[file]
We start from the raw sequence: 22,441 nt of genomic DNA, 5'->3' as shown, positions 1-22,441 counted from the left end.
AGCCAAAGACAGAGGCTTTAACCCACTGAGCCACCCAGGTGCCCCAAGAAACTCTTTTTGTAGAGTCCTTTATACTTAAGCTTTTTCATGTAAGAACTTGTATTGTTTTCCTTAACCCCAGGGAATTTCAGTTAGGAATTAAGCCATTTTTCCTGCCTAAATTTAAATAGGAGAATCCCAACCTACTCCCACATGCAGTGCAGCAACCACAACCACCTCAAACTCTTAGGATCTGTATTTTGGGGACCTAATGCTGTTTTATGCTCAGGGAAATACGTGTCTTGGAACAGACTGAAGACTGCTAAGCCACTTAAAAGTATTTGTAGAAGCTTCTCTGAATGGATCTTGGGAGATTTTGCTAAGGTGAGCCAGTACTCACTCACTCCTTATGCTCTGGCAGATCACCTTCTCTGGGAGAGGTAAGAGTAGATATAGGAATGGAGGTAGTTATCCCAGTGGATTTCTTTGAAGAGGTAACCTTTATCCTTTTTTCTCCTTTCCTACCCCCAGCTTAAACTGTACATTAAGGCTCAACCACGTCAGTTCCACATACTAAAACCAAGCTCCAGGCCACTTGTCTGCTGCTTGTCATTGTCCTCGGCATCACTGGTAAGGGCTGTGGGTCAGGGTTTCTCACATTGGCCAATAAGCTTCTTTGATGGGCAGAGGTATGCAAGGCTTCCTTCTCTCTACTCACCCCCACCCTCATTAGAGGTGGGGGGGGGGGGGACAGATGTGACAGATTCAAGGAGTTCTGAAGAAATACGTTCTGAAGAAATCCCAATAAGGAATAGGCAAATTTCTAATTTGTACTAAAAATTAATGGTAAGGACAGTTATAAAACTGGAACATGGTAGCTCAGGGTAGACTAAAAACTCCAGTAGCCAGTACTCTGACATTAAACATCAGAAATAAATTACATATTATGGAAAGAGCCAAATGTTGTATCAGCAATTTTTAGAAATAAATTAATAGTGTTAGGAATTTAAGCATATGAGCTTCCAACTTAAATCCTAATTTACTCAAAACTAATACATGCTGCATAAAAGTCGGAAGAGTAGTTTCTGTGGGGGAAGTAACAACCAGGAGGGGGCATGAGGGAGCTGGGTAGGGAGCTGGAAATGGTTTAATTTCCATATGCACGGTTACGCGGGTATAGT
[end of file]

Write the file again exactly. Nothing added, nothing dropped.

We start from the raw sequence: 22,441 nt of genomic DNA, 5'->3' as shown, positions 1-22,441 counted from the left end.
AGCCAAAGACAGAGGCTTTAACCCACTGAGCCACCCAGGTGCCCCAAGAAACTCTTTTTGTAGAGTCCTTTATACTTAAGCTTTTTCATGTAAGAACTTGTATTGTTTTCCTTAACCCCAGGGAATTTCAGTTAGGAATTAAGCCATTTTTCCTGCCTAAATTTAAATAGGAGAATCCCAACCTACTCCCACATGCAGTGCAGCAACCACAACCACCTCAAACTCTTAGGATCTGTATTTTGGGGACCTAATGCTGTTTTATGCTCAGGGAAATACGTGTCTTGGAACAGACTGAAGACTGCTAAGCCACTTAAAAGTATTTGTAGAAGCTTCTCTGAATGGATCTTGGGAGATTTTGCTAAGGTGAGCCAGTACTCACTCACTCCTTATGCTCTGGCAGATCACCTTCTCTGGGAGAGGTAAGAGTAGATATAGGAATGGAGGTAGTTATCCCAGTGGATTTCTTTGAAGAGGTAACCTTTATCCTTTTTTCTCCTTTCCTACCCCCAGCTTAAACTGTACATTAAGGCTCAACCACGTCAGTTCCACATACTAAAACCAAGCTCCAGGCCACTTGTCTGCTGCTTGTCATTGTCCTCGGCATCACTGGTAAGGGCTGTGGGTCAGGGTTTCTCACATTGGCCAATAAGCTTCTTTGATGGGCAGAGGTATGCAAGGCTTCCTTCTCTCTACTCACCCCCACCCTCATTAGAGGTGGGGGGGGGGGGGACAGATGTGACAGATTCAAGGAGTTCTGAAGAAATACGTTCTGAAGAAATCCCAATAAGGAATAGGCAAATTTCTAATTTGTACTAAAAATTAATGGTAAGGACAGTTATAAAACTGGAACATGGTAGCTCAGGGTAGACTAAAAACTCCAGTAGCCAGTACTCTGACATTAAACATCAGAAATAAATTACATATTATGGAAAGAGCCAAATGTTGTATCAGCAATTTTTAGAAATAAATTAATAGTGTTAGGAATTTAAGCATATGAGCTTCCAACTTAAATCCTAATTTACTCAAAACTAATACATGCTGCATAAAAGTCGGAAGAGTAGTTTCTGTGGGGGAAGTAACAACCAGGAGGGGGCATGAGGGAGCTGGGTAGGGAGCTGGAAATGGTTTAATTTCCATATGCACGGTTACGCGGGTATAGT